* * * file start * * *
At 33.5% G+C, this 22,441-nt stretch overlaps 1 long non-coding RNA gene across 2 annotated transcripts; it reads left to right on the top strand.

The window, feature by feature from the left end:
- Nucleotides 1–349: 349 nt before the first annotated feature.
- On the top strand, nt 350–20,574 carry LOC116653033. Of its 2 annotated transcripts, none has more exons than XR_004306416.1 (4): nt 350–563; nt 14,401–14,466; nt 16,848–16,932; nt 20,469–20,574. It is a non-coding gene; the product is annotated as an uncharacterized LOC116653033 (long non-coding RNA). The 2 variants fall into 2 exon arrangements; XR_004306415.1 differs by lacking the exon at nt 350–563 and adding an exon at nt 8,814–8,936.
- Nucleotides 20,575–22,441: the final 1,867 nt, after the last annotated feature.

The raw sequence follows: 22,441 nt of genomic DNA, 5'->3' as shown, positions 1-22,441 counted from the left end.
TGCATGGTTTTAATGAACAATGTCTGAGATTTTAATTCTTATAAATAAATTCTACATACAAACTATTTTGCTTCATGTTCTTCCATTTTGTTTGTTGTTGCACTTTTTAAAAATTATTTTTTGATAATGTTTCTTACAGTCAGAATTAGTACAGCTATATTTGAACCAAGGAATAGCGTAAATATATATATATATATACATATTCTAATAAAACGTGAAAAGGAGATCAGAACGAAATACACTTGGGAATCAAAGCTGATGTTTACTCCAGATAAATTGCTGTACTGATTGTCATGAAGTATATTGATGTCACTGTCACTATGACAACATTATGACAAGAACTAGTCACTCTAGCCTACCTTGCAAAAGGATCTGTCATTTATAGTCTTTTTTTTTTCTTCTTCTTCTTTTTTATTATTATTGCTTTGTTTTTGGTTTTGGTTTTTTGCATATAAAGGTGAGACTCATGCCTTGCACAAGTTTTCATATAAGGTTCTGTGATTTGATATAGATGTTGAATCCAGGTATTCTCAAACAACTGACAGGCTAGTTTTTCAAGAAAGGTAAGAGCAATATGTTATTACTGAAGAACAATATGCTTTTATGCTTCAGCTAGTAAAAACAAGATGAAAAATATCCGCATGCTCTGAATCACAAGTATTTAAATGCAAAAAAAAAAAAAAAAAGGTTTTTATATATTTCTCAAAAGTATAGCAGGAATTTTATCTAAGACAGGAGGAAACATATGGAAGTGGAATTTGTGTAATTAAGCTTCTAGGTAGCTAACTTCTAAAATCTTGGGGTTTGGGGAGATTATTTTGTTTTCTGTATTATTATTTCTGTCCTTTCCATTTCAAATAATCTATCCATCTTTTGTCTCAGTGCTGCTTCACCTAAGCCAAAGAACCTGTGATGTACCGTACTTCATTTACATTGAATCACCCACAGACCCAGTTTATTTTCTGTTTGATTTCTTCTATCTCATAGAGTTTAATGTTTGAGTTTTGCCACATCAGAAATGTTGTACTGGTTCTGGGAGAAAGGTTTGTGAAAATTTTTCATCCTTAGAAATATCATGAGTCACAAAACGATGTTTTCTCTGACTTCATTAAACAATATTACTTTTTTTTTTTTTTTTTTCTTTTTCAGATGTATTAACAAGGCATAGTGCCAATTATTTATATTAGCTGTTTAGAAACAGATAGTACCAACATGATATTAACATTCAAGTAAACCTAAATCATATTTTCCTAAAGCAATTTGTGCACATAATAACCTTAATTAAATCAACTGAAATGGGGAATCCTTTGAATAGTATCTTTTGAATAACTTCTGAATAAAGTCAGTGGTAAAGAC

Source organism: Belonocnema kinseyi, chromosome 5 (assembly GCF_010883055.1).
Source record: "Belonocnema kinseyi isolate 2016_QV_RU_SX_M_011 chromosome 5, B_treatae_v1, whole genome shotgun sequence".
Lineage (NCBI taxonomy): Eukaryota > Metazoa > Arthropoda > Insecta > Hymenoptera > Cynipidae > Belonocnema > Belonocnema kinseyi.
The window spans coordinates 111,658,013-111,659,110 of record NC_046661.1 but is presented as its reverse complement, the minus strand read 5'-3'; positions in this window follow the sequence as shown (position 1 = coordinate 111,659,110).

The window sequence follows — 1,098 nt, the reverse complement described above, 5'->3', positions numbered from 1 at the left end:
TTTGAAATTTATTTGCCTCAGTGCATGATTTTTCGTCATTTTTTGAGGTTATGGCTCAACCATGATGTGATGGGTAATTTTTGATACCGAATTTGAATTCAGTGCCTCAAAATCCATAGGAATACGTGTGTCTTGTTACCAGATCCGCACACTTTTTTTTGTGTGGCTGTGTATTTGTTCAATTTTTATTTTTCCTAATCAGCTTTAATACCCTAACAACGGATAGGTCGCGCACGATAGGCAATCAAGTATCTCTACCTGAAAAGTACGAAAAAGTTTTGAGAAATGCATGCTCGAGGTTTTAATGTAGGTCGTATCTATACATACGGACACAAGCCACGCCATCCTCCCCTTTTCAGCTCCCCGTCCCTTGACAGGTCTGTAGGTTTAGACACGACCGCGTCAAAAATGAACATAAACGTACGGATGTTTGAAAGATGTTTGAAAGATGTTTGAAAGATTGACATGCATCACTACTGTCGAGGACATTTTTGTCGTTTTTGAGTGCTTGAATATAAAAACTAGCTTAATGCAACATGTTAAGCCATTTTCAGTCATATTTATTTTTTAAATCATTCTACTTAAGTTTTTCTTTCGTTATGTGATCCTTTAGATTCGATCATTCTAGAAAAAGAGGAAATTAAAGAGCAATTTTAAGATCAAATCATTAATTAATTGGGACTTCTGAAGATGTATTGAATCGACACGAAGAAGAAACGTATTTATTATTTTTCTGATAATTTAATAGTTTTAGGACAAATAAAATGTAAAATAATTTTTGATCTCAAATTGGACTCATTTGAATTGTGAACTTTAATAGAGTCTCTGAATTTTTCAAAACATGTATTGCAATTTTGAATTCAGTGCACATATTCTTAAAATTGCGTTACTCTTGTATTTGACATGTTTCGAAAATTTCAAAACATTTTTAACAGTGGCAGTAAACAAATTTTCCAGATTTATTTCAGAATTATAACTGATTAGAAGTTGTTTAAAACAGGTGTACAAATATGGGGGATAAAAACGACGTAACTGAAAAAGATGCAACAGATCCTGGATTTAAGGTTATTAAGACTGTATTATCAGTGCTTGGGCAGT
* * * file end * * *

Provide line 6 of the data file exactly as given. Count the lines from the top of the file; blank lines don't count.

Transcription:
The raw sequence follows: 22,441 nt of genomic DNA, 5'->3' as shown, positions 1-22,441 counted from the left end.